Red Ripe Tomatoes…Get ‘em while you can! This time of year I love tomatoes on and in everything. The deep intense red of a plump bulging tomato simply screams “summer” to me! Unfortunately my early spring challenge of trying to keep deer from dining on my roses made me realize that the effort put into a vegetable garden would likely only benefit those I was trying to keep away. Luckily I can easily drop into Polk’s Fresh Market here in Savannah’s historic district to stock up on vine ripe tomatoes.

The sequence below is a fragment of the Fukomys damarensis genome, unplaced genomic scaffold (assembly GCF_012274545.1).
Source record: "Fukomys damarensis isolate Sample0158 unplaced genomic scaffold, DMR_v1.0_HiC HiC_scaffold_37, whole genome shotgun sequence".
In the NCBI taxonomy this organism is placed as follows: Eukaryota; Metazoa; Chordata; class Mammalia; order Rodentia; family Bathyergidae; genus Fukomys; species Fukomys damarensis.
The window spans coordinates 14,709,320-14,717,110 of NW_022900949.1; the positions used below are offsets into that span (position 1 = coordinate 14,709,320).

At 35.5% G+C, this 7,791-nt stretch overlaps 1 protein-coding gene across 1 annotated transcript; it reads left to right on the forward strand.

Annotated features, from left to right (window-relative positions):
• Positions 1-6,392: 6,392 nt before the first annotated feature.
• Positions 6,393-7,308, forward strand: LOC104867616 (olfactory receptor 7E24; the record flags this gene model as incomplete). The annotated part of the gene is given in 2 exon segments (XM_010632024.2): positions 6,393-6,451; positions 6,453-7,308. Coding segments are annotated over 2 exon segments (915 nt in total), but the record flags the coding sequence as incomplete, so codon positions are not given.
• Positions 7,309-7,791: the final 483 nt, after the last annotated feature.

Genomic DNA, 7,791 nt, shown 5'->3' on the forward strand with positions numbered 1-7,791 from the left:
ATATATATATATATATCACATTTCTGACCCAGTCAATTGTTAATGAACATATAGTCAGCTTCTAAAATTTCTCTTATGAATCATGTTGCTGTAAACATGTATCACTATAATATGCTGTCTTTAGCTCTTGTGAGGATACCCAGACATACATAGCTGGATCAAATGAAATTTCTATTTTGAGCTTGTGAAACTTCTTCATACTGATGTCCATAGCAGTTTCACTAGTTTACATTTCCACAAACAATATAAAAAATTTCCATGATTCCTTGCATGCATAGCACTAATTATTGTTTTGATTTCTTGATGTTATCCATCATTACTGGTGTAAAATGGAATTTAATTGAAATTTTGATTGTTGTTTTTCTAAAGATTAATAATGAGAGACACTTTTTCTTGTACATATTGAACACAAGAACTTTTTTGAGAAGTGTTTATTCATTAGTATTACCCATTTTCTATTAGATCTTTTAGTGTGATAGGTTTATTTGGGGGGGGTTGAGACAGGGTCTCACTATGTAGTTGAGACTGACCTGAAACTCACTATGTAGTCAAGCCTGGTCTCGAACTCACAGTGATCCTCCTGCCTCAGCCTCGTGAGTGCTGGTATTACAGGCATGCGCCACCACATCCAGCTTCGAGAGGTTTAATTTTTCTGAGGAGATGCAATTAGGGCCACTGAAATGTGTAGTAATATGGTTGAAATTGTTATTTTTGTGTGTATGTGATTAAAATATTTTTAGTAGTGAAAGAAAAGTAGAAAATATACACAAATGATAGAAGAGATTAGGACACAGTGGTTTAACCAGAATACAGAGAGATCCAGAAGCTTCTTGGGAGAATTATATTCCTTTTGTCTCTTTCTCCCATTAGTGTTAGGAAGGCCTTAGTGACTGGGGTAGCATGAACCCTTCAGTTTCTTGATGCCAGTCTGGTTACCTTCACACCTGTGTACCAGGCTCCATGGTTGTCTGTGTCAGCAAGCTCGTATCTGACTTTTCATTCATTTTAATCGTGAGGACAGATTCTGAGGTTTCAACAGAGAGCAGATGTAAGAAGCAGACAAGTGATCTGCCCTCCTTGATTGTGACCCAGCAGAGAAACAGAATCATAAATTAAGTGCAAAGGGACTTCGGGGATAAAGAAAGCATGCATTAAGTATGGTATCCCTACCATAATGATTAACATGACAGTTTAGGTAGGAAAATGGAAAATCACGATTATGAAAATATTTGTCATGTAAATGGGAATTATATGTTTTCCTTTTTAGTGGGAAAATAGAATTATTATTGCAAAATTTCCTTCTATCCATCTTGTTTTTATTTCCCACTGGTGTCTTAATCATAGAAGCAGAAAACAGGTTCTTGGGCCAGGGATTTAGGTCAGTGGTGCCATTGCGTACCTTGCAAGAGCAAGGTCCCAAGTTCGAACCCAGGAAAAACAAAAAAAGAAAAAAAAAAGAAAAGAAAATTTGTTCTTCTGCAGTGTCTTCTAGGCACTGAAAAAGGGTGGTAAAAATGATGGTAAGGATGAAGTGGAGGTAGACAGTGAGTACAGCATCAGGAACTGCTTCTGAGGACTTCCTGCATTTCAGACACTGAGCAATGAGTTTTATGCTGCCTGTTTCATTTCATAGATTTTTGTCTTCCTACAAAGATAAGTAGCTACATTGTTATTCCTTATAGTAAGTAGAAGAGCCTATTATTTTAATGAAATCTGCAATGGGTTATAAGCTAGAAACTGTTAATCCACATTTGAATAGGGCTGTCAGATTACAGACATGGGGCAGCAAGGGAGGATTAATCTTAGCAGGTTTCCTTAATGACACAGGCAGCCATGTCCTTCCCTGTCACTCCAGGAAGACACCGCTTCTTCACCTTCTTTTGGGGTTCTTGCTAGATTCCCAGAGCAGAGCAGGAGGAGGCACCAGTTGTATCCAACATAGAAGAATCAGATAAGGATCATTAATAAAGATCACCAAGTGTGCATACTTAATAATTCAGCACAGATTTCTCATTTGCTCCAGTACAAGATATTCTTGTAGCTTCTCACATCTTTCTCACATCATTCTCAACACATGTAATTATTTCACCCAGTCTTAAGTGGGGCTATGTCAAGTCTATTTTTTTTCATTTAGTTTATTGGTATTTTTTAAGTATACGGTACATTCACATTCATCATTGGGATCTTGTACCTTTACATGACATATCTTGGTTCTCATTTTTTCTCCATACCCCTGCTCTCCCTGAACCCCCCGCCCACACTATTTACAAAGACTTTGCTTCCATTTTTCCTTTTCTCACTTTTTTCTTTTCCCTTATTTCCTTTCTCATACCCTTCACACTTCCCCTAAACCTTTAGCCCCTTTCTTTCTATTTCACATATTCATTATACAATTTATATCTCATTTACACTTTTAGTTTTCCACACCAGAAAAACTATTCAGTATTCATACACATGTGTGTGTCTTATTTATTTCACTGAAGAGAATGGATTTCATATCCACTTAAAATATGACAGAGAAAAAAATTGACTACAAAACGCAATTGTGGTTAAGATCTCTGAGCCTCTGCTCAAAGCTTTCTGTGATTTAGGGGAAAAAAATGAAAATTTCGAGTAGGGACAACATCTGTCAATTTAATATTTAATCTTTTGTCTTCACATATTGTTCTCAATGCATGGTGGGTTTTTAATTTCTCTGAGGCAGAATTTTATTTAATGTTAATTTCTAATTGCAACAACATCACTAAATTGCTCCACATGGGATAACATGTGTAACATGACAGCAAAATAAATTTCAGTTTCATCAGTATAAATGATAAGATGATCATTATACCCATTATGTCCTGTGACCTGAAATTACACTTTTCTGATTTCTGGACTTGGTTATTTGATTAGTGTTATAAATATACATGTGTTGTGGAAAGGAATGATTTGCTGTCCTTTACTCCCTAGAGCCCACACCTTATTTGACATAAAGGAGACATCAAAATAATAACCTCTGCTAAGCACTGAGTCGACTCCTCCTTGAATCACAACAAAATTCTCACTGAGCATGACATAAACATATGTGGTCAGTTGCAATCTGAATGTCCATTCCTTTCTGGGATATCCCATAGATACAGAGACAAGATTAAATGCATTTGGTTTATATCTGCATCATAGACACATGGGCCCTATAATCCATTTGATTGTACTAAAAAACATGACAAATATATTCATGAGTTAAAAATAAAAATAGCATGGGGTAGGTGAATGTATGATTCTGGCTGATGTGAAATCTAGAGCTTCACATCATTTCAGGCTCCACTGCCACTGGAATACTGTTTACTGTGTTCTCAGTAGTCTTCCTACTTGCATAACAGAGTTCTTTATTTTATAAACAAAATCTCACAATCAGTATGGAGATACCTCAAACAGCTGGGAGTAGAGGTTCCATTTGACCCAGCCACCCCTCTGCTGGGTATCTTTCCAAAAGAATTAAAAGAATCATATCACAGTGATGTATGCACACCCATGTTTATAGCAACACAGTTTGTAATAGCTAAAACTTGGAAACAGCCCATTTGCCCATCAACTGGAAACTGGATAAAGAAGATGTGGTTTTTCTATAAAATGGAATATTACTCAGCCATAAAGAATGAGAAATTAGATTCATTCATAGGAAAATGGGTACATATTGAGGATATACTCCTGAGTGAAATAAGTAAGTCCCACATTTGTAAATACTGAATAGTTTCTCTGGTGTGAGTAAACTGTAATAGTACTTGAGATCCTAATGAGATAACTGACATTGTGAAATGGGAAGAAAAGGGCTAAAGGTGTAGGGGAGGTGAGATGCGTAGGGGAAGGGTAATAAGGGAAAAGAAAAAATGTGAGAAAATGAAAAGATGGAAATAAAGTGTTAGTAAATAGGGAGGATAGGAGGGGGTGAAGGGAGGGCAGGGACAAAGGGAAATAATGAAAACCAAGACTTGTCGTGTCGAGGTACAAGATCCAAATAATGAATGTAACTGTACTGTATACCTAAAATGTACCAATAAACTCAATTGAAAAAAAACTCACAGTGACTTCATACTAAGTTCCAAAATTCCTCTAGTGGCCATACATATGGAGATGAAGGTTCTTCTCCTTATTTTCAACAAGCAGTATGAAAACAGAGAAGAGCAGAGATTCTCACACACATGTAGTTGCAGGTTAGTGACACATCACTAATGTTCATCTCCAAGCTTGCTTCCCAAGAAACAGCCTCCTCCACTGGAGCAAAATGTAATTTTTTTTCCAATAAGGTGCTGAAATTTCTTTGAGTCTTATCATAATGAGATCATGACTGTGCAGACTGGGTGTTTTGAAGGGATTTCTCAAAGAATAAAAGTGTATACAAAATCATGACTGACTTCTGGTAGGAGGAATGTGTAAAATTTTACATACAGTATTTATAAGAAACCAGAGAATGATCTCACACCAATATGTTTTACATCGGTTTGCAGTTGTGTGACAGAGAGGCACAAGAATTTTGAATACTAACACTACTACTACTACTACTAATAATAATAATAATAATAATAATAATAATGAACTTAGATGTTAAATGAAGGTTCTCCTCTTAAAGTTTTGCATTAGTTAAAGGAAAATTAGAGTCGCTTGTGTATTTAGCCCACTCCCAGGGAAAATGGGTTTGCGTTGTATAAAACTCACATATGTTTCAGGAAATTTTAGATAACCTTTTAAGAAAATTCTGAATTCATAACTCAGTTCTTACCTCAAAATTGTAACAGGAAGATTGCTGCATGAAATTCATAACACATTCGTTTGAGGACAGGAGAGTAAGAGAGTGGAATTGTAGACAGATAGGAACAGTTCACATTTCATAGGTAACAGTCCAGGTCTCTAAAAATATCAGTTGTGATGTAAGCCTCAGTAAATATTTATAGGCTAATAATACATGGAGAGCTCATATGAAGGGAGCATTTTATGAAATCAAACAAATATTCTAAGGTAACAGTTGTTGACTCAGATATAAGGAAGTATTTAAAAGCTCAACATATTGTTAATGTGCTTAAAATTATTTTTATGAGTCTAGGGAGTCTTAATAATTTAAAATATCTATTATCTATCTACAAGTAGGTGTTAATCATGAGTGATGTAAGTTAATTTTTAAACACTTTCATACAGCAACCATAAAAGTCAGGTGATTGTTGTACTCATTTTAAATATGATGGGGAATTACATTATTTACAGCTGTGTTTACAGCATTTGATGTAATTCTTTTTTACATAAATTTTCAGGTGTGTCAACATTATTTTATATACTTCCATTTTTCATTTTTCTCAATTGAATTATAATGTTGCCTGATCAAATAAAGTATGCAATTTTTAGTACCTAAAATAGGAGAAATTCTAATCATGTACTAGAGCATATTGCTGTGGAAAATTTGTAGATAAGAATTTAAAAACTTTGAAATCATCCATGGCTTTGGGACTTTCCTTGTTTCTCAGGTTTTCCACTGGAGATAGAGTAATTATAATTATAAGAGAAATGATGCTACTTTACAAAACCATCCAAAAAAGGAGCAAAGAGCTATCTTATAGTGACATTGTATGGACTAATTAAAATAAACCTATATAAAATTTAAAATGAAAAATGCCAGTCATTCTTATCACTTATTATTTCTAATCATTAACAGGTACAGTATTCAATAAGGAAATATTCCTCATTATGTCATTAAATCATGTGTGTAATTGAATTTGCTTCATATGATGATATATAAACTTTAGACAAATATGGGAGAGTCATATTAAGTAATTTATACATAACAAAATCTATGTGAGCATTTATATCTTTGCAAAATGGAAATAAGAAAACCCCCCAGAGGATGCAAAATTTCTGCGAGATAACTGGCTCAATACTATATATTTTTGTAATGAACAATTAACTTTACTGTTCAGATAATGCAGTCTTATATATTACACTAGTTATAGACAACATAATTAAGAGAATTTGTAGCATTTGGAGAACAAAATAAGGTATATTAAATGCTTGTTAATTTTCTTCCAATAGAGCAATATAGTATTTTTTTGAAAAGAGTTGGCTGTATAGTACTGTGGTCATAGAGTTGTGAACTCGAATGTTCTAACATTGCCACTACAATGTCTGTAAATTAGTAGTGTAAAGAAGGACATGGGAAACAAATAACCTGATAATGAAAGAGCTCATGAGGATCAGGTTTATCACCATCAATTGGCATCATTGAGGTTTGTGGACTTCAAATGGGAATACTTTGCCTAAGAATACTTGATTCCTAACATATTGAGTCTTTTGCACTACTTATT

When I was a chef at the Disney Institute at Walt Disney World, my friend and co-worker Christina Tenney made the most amazing soups. As Saucier she was responsible for all of our homemade soups, stocks, and sauces for both the restaurant and banquets. My favorite was her Smoked Tomato Bisque. She would smoke the tomatoes in a our large commercial smoker. When she taught a soup class for me a couple of years ago she adjusted the recipe to make use of a nifty item called a “smoker bag” which is a double-lined foil pouch with very fine wood chips between the two layers of foil. The inside of the bag has tiny pin-pricks that allow the smoke to fill the interior. You simply place your food inside, fold over the ends and place on the bottom of the oven, on the grill, or even on a campfire. I’ve carried them in my retail line-up the past couple of years but time got away from me this year and I didn’t get them ordered before I needed them for a class where I was doing the smoked tomato bisque. I had to find a suitable replacement….quickly!